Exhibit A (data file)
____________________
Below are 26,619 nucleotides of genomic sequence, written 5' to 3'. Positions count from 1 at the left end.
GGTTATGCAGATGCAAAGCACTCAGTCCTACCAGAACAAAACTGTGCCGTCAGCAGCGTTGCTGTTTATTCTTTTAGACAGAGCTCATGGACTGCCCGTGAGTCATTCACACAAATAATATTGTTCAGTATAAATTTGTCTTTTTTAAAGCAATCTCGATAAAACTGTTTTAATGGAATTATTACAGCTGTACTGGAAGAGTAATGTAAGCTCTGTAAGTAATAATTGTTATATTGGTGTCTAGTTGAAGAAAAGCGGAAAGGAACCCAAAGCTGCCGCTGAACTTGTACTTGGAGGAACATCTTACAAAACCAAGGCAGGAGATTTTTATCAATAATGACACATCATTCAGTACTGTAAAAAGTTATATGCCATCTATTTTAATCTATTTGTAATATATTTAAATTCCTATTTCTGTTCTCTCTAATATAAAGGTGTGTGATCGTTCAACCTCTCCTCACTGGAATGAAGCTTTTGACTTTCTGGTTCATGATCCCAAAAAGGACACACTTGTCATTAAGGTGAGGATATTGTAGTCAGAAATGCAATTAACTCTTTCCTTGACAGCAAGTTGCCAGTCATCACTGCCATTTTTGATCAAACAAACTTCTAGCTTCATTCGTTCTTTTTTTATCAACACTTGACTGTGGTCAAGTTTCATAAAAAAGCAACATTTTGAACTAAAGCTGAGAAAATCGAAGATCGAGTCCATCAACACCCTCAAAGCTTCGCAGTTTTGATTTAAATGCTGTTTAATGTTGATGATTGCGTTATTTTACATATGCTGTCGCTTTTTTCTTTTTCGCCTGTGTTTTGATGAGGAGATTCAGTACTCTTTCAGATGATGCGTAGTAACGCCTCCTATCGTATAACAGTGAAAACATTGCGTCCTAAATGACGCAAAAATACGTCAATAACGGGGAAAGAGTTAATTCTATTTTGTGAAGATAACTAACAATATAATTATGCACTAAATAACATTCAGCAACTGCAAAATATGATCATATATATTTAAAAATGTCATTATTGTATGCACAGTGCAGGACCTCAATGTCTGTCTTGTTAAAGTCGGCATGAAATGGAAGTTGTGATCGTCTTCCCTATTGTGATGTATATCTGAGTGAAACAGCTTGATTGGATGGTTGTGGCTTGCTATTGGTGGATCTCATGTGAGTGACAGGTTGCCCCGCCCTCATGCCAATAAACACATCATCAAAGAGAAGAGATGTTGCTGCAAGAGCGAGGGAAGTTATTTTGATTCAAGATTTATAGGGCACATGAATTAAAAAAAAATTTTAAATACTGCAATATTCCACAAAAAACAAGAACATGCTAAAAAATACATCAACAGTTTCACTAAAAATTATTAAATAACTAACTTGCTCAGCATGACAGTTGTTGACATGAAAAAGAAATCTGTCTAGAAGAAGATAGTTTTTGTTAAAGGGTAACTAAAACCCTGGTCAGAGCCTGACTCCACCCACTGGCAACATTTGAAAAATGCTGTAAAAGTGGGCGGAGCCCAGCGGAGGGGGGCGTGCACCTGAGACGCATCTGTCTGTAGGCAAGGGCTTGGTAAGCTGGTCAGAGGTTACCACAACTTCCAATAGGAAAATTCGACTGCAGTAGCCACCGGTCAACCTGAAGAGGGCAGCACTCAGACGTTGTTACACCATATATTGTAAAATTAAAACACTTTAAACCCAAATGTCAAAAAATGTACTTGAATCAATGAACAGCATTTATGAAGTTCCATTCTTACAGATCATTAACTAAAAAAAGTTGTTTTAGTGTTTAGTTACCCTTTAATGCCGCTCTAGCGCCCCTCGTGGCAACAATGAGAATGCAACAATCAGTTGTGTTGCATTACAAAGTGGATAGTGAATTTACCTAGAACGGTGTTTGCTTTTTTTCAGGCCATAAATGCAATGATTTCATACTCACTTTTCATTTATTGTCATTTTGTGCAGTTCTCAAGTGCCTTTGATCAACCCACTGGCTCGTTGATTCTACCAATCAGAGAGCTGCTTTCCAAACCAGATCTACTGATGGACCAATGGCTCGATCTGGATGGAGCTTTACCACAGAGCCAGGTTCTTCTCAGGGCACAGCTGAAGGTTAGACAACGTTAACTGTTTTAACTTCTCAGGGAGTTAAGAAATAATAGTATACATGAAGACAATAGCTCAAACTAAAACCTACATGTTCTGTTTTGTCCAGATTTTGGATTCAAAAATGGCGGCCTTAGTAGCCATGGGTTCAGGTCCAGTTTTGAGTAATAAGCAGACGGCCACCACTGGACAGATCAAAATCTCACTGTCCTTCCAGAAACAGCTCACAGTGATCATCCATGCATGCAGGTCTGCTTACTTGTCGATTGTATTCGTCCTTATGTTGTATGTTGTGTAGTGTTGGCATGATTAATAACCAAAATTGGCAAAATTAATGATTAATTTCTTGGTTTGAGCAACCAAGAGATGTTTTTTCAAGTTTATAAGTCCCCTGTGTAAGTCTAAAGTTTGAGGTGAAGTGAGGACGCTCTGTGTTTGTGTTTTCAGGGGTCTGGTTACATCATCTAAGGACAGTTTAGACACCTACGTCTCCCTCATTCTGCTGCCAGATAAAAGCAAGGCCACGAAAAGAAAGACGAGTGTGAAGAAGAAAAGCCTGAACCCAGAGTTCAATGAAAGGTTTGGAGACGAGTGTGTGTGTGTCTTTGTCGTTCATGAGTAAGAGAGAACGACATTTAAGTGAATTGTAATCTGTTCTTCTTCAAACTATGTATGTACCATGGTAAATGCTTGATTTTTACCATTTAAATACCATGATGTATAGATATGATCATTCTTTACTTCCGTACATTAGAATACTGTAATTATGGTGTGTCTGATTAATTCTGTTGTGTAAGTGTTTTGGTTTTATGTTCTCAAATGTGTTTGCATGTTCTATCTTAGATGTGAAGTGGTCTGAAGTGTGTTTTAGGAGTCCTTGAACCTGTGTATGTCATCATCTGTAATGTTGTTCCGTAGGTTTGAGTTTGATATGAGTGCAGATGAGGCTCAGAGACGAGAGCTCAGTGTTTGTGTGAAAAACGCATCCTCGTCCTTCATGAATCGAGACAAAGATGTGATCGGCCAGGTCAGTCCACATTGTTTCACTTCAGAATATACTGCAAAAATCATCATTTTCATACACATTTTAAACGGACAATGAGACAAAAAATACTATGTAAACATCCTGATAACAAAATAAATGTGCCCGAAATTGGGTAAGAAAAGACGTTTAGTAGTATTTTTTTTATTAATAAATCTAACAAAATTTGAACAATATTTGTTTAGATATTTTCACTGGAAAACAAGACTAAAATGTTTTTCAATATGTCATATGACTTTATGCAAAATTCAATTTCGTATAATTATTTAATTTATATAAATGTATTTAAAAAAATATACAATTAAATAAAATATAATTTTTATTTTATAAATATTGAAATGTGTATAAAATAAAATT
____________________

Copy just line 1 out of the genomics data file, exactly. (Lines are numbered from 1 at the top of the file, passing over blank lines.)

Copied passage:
Below are 26,619 nucleotides of genomic sequence, written 5' to 3'. Positions count from 1 at the left end.